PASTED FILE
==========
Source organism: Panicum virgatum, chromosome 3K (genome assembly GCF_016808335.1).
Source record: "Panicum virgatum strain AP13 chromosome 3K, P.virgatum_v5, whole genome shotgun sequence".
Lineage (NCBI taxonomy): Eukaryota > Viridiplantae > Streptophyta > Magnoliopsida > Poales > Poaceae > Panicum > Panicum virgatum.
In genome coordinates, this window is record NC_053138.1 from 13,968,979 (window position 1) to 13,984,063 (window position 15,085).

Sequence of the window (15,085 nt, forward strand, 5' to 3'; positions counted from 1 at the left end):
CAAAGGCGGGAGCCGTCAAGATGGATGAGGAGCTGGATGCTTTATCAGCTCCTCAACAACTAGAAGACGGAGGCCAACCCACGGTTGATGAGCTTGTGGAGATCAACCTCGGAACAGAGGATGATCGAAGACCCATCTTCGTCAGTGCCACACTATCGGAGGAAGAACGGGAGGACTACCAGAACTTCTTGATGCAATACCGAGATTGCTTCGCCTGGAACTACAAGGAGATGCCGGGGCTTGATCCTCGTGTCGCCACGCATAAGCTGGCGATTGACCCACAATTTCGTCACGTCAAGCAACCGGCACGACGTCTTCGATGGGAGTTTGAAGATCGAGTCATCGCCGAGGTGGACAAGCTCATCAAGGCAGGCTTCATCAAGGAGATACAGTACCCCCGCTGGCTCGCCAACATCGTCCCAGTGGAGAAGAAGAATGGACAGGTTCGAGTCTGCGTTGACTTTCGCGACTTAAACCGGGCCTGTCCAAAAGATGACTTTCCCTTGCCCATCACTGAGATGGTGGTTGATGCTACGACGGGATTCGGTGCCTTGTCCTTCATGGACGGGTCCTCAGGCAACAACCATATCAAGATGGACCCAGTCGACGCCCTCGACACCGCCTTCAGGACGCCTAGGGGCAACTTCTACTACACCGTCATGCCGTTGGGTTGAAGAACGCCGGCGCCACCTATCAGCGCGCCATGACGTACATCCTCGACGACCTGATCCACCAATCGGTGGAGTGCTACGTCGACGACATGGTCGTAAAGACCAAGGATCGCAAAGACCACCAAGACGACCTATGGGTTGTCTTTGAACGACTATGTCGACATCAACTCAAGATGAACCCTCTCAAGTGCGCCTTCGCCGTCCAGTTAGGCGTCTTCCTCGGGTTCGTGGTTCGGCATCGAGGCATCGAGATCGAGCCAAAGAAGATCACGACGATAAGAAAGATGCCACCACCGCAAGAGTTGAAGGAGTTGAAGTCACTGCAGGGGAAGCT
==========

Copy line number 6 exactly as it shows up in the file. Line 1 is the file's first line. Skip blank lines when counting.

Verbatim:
CAAAGGCGGGAGCCGTCAAGATGGATGAGGAGCTGGATGCTTTATCAGCTCCTCAACAACTAGAAGACGGAGGCCAACCCACGGTTGATGAGCTTGTGGAGATCAACCTCGGAACAGAGGATGATCGAAGACCCATCTTCGTCAGTGCCACACTATCGGAGGAAGAACGGGAGGACTACCAGAACTTCTTGATGCAATACCGAGATTGCTTCGCCTGGAACTACAAGGAGATGCCGGGGCTTGATCCTCGTGTCGCCACGCATAAGCTGGCGATTGACCCACAATTTCGTCACGTCAAGCAACCGGCACGACGTCTTCGATGGGAGTTTGAAGATCGAGTCATCGCCGAGGTGGACAAGCTCATCAAGGCAGGCTTCATCAAGGAGATACAGTACCCCCGCTGGCTCGCCAACATCGTCCCAGTGGAGAAGAAGAATGGACAGGTTCGAGTCTGCGTTGACTTTCGCGACTTAAACCGGGCCTGTCCAAAAGATGACTTTCCCTTGCCCATCACTGAGATGGTGGTTGATGCTACGACGGGATTCGGTGCCTTGTCCTTCATGGACGGGTCCTCAGGCAACAACCATATCAAGATGGACCCAGTCGACGCCCTCGACACCGCCTTCAGGACGCCTAGGGGCAACTTCTACTACACCGTCATGCCGTTGGGTTGAAGAACGCCGGCGCCACCTATCAGCGCGCCATGACGTACATCCTCGACGACCTGATCCACCAATCGGTGGAGTGCTACGTCGACGACATGGTCGTAAAGACCAAGGATCGCAAAGACCACCAAGACGACCTATGGGTTGTCTTTGAACGACTATGTCGACATCAACTCAAGATGAACCCTCTCAAGTGCGCCTTCGCCGTCCAGTTAGGCGTCTTCCTCGGGTTCGTGGTTCGGCATCGAGGCATCGAGATCGAGCCAAAGAAGATCACGACGATAAGAAAGATGCCACCACCGCAAGAGTTGAAGGAGTTGAAGTCACTGCAGGGGAAGCT